If states hold Republican contests before the first Tuesday in February, the party can strip them of half of their convention delegates. In 2004, the party did not impose that sanction when Iowa and New Hampshire scheduled contests in January.

But if the Democrats change their nominating calendar, Republicans in several states might move their contests into January so they can vote on the same day. And observers say national party leaders might be compelled to act if more states violate the GOP’s rules.

In the past, Iowa and New Hampshire have thwarted other states trying to muscle into the front of the nomination process. But this may be the most serious threat the two states have faced, because the change is being advanced by a 40-member commission created by the Democratic National Committee.


“This is a different order of magnitude than states quarreling with each other,” said Dante J. Scala, a political scientist at St. Anselm College in New Hampshire and author of “Stormy Weather,” a book on the state’s primary.

Levin, a commission member, has pushed for the most radical change: a system that would rotate the first caucuses and first primary among half a dozen states. The commission seems unlikely to go that far.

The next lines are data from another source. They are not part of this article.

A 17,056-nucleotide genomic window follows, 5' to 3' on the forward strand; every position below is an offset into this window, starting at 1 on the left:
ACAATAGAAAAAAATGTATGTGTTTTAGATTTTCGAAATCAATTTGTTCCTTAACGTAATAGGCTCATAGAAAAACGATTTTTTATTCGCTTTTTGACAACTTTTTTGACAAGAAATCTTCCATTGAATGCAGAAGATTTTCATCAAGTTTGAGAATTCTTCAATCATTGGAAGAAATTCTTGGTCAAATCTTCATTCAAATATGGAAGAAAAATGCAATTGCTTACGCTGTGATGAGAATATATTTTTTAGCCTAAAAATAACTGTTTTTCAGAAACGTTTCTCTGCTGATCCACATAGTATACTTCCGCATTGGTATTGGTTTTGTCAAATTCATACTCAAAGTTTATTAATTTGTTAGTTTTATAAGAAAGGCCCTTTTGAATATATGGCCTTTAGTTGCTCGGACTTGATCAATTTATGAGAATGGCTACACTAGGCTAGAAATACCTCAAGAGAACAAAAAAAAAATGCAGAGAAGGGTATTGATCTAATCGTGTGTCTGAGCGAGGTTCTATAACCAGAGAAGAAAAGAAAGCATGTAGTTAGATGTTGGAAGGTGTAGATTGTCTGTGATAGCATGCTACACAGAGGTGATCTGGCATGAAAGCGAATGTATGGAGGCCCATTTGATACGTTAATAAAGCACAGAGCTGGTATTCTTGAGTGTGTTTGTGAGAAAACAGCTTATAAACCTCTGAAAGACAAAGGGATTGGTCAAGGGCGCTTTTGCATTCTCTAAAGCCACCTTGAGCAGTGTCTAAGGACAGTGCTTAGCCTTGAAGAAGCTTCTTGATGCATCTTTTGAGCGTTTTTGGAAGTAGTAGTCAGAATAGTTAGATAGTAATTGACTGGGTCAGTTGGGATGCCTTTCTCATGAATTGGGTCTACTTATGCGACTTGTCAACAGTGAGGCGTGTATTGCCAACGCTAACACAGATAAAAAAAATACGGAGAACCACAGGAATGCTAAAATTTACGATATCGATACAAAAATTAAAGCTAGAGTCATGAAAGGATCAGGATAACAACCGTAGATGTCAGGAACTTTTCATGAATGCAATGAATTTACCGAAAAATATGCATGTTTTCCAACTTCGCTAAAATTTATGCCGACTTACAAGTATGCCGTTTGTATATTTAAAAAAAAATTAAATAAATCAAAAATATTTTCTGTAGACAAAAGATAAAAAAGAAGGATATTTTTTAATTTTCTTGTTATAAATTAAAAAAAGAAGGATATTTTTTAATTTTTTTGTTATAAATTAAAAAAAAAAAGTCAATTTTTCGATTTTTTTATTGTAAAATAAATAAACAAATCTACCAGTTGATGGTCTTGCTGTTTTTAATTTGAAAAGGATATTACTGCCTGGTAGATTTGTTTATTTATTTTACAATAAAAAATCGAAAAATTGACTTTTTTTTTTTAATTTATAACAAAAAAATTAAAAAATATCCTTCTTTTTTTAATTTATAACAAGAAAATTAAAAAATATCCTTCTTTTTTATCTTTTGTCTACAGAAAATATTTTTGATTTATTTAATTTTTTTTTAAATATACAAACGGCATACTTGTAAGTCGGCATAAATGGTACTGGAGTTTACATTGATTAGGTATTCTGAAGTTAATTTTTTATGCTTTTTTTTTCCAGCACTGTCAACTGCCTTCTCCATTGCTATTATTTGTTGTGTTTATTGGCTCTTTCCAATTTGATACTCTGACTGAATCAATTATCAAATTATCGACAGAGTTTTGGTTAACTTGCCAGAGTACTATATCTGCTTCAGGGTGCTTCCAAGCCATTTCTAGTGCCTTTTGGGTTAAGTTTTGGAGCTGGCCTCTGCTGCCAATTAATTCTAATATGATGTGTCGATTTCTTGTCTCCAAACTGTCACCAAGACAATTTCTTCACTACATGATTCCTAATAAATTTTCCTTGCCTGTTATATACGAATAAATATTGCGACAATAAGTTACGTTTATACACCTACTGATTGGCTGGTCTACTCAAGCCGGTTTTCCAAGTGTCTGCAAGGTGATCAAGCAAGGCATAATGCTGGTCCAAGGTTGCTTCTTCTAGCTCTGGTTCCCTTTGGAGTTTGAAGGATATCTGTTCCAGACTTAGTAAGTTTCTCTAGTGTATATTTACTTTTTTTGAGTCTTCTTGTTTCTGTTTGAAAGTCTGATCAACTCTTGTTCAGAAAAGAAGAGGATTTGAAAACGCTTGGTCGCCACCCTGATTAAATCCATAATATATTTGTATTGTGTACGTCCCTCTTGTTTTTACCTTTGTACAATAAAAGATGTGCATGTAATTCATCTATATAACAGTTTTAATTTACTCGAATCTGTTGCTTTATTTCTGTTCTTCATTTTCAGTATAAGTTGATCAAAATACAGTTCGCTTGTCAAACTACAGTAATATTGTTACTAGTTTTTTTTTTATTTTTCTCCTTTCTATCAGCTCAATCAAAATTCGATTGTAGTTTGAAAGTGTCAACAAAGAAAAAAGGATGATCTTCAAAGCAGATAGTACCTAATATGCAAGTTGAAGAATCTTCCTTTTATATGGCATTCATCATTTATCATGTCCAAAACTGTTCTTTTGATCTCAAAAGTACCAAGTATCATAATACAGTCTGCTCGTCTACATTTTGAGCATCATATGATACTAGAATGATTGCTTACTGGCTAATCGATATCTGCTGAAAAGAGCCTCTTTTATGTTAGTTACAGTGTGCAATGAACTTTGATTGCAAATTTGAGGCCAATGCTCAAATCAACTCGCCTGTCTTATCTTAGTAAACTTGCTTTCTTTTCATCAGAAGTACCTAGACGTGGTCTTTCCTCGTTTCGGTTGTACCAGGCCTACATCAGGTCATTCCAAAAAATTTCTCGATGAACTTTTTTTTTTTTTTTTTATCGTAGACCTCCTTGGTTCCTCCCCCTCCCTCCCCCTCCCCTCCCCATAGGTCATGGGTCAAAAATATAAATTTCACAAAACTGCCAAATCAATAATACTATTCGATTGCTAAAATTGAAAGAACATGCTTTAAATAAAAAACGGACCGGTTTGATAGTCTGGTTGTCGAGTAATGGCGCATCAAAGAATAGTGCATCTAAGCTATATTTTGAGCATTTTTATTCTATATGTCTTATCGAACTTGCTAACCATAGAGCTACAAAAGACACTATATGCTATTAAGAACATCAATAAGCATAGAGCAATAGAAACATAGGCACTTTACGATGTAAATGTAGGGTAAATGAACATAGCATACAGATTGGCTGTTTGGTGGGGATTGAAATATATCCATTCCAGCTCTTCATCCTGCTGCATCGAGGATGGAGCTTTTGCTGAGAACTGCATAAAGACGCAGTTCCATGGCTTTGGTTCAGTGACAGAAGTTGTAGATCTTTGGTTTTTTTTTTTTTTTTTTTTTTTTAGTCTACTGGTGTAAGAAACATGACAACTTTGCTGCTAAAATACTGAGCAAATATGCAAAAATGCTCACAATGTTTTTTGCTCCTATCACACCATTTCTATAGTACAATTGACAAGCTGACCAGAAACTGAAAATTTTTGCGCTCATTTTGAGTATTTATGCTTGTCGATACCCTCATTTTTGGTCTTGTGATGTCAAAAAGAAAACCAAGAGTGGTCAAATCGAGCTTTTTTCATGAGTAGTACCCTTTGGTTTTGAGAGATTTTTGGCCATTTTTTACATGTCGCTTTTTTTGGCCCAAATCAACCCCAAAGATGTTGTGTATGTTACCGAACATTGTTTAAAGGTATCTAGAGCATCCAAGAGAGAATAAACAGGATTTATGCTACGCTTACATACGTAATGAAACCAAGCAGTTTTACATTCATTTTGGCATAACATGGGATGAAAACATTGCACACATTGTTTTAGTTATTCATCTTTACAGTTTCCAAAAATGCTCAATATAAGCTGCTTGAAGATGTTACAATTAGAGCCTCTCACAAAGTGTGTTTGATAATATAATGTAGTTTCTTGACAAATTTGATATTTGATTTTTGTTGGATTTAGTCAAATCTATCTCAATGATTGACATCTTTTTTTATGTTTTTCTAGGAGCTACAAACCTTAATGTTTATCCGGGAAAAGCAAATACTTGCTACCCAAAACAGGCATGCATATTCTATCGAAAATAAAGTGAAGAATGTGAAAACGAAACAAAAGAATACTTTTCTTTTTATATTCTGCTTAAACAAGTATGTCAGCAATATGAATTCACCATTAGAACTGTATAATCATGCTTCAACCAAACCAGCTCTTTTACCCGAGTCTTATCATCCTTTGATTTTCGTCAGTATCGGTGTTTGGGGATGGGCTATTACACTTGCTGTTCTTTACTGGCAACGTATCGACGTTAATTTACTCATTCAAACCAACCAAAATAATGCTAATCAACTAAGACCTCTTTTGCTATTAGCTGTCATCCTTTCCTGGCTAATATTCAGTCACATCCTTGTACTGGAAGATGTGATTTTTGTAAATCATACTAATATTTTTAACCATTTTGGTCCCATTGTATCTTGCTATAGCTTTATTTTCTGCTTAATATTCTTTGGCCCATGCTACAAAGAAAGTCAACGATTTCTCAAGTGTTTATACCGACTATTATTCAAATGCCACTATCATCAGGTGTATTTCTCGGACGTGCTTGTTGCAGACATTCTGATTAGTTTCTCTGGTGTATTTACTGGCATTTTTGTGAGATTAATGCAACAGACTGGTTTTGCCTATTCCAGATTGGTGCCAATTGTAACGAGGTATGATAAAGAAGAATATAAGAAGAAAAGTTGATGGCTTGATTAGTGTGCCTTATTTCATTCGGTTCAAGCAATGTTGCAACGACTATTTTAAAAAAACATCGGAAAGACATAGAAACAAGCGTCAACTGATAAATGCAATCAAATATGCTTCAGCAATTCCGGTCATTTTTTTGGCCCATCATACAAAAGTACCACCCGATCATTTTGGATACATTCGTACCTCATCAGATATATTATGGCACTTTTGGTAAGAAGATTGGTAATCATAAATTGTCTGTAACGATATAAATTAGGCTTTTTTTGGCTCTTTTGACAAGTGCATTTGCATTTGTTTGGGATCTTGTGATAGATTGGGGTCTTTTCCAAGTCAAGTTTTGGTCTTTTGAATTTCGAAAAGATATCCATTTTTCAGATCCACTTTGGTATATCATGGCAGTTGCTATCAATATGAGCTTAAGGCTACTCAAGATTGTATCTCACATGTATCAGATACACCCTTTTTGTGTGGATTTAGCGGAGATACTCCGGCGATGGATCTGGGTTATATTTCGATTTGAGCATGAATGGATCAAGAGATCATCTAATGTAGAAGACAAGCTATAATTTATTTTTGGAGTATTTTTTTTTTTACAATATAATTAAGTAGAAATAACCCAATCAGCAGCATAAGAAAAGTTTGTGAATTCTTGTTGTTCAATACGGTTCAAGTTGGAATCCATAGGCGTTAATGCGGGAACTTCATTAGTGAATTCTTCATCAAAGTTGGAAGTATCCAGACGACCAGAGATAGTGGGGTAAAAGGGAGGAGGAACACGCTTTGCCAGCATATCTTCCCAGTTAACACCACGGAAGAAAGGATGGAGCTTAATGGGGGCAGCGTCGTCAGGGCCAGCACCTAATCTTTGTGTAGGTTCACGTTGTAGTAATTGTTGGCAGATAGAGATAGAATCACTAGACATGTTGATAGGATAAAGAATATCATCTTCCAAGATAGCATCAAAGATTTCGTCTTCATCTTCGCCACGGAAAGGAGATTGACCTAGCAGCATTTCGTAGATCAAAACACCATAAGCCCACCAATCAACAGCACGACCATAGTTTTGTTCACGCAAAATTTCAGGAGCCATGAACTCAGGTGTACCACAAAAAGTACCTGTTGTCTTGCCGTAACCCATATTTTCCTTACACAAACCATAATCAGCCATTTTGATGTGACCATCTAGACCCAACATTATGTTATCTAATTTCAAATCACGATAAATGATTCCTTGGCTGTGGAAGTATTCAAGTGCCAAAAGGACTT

But several sources familiar with its deliberations said the panel was strongly leaning toward a proposal that would force Iowa and New Hampshire to share the opening limelight.

According to the sources, all of whom requested anonymity when discussing the commission’s deliberations, the panel would preserve Iowa’s role as the first caucuses and New Hampshire’s as the first primary, but recommend that the party allow two to four states to hold caucuses between those contests. That could diminish the two states’ influence by compelling candidates to spend time elsewhere and by giving campaigns alternative opportunities to generate momentum.


Caucuses require voters to attend lengthy meetings in limited locations, and they attract mainly party activists. Primaries follow the rules of general elections, with voting at a range of polling places.

The commission’s proposal would not take effect unless approved by the full DNC, which expects to consider the matter at an April meeting in New Orleans.

Reform advocates have pushed for authorizing caucuses, not primaries, as the new contests because they hoped that might soften opposition in New Hampshire.

But that hope has been dashed as the state’s officials -- from Democratic Gov. John Lynch on down -- have blasted the proposal.


The New Hampshire Democratic Party has offered an alternative, suggesting that two contests from racially diverse states be held immediately after its primary. But those pushing to reshape the calendar say that approach would only increase New Hampshire’s influence because its winner would ride such a powerful wave of momentum into those other states.

California Democratic Party Chairman Art Torres, a commission member, said the saber-rattling from New Hampshire was unlikely to deter the group from acting.

“All of the [commission’s] internal discussions have been about how do we create a more diverse and competitive primary process so we are not stuck with the same process all over again,” he said.